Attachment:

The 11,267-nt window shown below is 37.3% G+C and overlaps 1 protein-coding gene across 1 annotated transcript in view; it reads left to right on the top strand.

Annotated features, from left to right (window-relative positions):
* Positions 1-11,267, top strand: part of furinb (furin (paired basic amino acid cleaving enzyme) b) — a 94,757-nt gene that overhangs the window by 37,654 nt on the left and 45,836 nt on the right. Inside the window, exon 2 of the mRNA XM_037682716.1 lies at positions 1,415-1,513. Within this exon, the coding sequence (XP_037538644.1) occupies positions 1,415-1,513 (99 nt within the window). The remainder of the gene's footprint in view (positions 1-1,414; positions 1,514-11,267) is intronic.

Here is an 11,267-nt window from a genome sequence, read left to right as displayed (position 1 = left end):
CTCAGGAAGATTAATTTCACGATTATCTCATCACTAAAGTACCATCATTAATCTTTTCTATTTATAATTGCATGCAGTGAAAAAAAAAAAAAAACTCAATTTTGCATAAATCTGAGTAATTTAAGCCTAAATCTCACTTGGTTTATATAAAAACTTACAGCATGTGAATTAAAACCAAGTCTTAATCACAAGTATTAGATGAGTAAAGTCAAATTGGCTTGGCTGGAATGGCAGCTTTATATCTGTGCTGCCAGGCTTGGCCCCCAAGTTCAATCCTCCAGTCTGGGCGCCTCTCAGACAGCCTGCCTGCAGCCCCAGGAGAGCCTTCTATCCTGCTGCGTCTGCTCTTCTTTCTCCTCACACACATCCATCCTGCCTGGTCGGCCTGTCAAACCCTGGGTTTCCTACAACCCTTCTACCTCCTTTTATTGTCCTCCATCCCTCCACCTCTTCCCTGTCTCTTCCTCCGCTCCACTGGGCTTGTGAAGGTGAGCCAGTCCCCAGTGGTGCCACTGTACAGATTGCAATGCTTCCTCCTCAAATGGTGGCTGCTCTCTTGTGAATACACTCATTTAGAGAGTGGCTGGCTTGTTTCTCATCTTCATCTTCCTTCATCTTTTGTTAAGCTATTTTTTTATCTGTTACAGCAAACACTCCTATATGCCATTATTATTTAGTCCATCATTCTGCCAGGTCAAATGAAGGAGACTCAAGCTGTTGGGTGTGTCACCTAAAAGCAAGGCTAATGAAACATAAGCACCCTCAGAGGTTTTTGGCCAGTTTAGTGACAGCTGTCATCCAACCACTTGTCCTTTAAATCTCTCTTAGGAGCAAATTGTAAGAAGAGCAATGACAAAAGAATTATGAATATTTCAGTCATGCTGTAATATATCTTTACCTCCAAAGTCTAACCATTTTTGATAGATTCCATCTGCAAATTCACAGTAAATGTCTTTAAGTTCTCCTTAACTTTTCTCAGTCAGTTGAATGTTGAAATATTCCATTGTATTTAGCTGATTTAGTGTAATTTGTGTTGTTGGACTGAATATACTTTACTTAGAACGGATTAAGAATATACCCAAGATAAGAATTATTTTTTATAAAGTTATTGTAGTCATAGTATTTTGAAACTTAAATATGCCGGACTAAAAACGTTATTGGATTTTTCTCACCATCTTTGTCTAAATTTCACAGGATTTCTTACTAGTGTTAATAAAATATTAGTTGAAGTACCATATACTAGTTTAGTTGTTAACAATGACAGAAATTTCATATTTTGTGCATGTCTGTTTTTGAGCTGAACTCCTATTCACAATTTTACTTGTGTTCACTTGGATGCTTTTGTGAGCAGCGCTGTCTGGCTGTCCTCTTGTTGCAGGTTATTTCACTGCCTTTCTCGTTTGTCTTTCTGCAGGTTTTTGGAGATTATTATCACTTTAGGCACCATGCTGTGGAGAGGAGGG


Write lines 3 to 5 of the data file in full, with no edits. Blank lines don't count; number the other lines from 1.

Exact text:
* Positions 1-11,267, top strand: part of furinb (furin (paired basic amino acid cleaving enzyme) b) — a 94,757-nt gene that overhangs the window by 37,654 nt on the left and 45,836 nt on the right. Inside the window, exon 2 of the mRNA XM_037682716.1 lies at positions 1,415-1,513. Within this exon, the coding sequence (XP_037538644.1) occupies positions 1,415-1,513 (99 nt within the window). The remainder of the gene's footprint in view (positions 1-1,414; positions 1,514-11,267) is intronic.

Here is an 11,267-nt window from a genome sequence, read left to right as displayed (position 1 = left end):
CTCAGGAAGATTAATTTCACGATTATCTCATCACTAAAGTACCATCATTAATCTTTTCTATTTATAATTGCATGCAGTGAAAAAAAAAAAAAAACTCAATTTTGCATAAATCTGAGTAATTTAAGCCTAAATCTCACTTGGTTTATATAAAAACTTACAGCATGTGAATTAAAACCAAGTCTTAATCACAAGTATTAGATGAGTAAAGTCAAATTGGCTTGGCTGGAATGGCAGCTTTATATCTGTGCTGCCAGGCTTGGCCCCCAAGTTCAATCCTCCAGTCTGGGCGCCTCTCAGACAGCCTGCCTGCAGCCCCAGGAGAGCCTTCTATCCTGCTGCGTCTGCTCTTCTTTCTCCTCACACACATCCATCCTGCCTGGTCGGCCTGTCAAACCCTGGGTTTCCTACAACCCTTCTACCTCCTTTTATTGTCCTCCATCCCTCCACCTCTTCCCTGTCTCTTCCTCCGCTCCACTGGGCTTGTGAAGGTGAGCCAGTCCCCAGTGGTGCCACTGTACAGATTGCAATGCTTCCTCCTCAAATGGTGGCTGCTCTCTTGTGAATACACTCATTTAGAGAGTGGCTGGCTTGTTTCTCATCTTCATCTTCCTTCATCTTTTGTTAAGCTATTTTTTTATCTGTTACAGCAAACACTCCTATATGCCATTATTATTTAGTCCATCATTCTGCCAGGTCAAATGAAGGAGACTCAAGCTGTTGGGTGTGTCACCTAAAAGCAAGGCTAATGAAACATAAGCACCCTCAGAGGTTTTTGGCCAGTTTAGTGACAGCTGTCATCCAACCACTTGTCCTTTAAATCTCTCTTAGGAGCAAATTGTAAGAAGAGCAATGACAAAAGAATTATGAATATTTCAGTCATGCTGTAATATATCTTTACCTCCAAAGTCTAACCATTTTTGATAGATTCCATCTGCAAATTCACAGTAAATGTCTTTAAGTTCTCCTTAACTTTTCTCAGTCAGTTGAATGTTGAAATATTCCATTGTATTTAGCTGATTTAGTGTAATTTGTGTTGTTGGACTGAATATACTTTACTTAGAACGGATTAAGAATATACCCAAGATAAGAATTATTTTTTATAAAGTTATTGTAGTCATAGTATTTTGAAACTTAAATATGCCGGACTAAAAACGTTATTGGATTTTTCTCACCATCTTTGTCTAAATTTCACAGGATTTCTTACTAGTGTTAATAAAATATTAGTTGAAGTACCATATACTAGTTTAGTTGTTAACAATGACAGAAATTTCATATTTTGTGCATGTCTGTTTTTGAGCTGAACTCCTATTCACAATTTTACTTGTGTTCACTTGGATGCTTTTGTGAGCAGCGCTGTCTGGCTGTCCTCTTGTTGCAGGTTATTTCACTGCCTTTCTCGTTTGTCTTTCTGCAGGTTTTTGGAGATTATTATCACTTTAGGCACCATGCTGTGGAGAGGAGGG